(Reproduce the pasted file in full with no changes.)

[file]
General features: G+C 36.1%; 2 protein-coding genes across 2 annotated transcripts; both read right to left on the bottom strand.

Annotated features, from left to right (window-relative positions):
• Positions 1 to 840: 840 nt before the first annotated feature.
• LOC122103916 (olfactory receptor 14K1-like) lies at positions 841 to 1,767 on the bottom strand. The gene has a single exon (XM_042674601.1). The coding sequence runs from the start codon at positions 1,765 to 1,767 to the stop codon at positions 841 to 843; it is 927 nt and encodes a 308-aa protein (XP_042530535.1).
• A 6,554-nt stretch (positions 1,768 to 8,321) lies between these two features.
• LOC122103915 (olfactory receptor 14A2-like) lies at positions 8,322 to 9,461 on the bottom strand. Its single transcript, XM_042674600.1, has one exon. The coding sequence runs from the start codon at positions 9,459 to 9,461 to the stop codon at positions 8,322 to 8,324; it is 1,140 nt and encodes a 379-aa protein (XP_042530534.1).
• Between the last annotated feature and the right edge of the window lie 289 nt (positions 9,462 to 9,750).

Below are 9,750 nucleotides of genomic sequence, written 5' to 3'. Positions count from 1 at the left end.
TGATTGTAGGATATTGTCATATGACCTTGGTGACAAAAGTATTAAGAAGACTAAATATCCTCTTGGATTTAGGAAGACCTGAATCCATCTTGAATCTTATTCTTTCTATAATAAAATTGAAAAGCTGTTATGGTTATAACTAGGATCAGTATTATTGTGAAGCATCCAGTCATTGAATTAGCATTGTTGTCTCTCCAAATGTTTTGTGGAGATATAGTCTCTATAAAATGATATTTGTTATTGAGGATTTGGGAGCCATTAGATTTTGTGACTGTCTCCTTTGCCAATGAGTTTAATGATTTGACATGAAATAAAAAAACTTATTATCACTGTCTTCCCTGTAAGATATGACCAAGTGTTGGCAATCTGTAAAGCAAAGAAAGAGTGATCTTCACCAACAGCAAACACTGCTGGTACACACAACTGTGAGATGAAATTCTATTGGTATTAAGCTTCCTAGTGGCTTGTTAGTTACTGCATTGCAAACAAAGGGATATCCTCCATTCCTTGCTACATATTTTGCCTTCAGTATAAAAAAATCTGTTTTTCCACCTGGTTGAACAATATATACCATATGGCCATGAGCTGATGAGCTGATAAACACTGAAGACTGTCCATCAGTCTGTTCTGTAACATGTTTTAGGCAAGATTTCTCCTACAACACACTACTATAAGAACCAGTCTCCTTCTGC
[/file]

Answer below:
General features: G+C 36.1%; 2 protein-coding genes across 2 annotated transcripts; both read right to left on the bottom strand.

Annotated features, from left to right (window-relative positions):
• Positions 1 to 840: 840 nt before the first annotated feature.
• LOC122103916 (olfactory receptor 14K1-like) lies at positions 841 to 1,767 on the bottom strand. The gene has a single exon (XM_042674601.1). The coding sequence runs from the start codon at positions 1,765 to 1,767 to the stop codon at positions 841 to 843; it is 927 nt and encodes a 308-aa protein (XP_042530535.1).
• A 6,554-nt stretch (positions 1,768 to 8,321) lies between these two features.
• LOC122103915 (olfactory receptor 14A2-like) lies at positions 8,322 to 9,461 on the bottom strand. Its single transcript, XM_042674600.1, has one exon. The coding sequence runs from the start codon at positions 9,459 to 9,461 to the stop codon at positions 8,322 to 8,324; it is 1,140 nt and encodes a 379-aa protein (XP_042530534.1).
• Between the last annotated feature and the right edge of the window lie 289 nt (positions 9,462 to 9,750).

Below are 9,750 nucleotides of genomic sequence, written 5' to 3'. Positions count from 1 at the left end.
TGATTGTAGGATATTGTCATATGACCTTGGTGACAAAAGTATTAAGAAGACTAAATATCCTCTTGGATTTAGGAAGACCTGAATCCATCTTGAATCTTATTCTTTCTATAATAAAATTGAAAAGCTGTTATGGTTATAACTAGGATCAGTATTATTGTGAAGCATCCAGTCATTGAATTAGCATTGTTGTCTCTCCAAATGTTTTGTGGAGATATAGTCTCTATAAAATGATATTTGTTATTGAGGATTTGGGAGCCATTAGATTTTGTGACTGTCTCCTTTGCCAATGAGTTTAATGATTTGACATGAAATAAAAAAACTTATTATCACTGTCTTCCCTGTAAGATATGACCAAGTGTTGGCAATCTGTAAAGCAAAGAAAGAGTGATCTTCACCAACAGCAAACACTGCTGGTACACACAACTGTGAGATGAAATTCTATTGGTATTAAGCTTCCTAGTGGCTTGTTAGTTACTGCATTGCAAACAAAGGGATATCCTCCATTCCTTGCTACATATTTTGCCTTCAGTATAAAAAAATCTGTTTTTCCACCTGGTTGAACAATATATACCATATGGCCATGAGCTGATGAGCTGATAAACACTGAAGACTGTCCATCAGTCTGTTCTGTAACATGTTTTAGGCAAGATTTCTCCTACAACACACTACTATAAGAACCAGTCTCCTTCTGC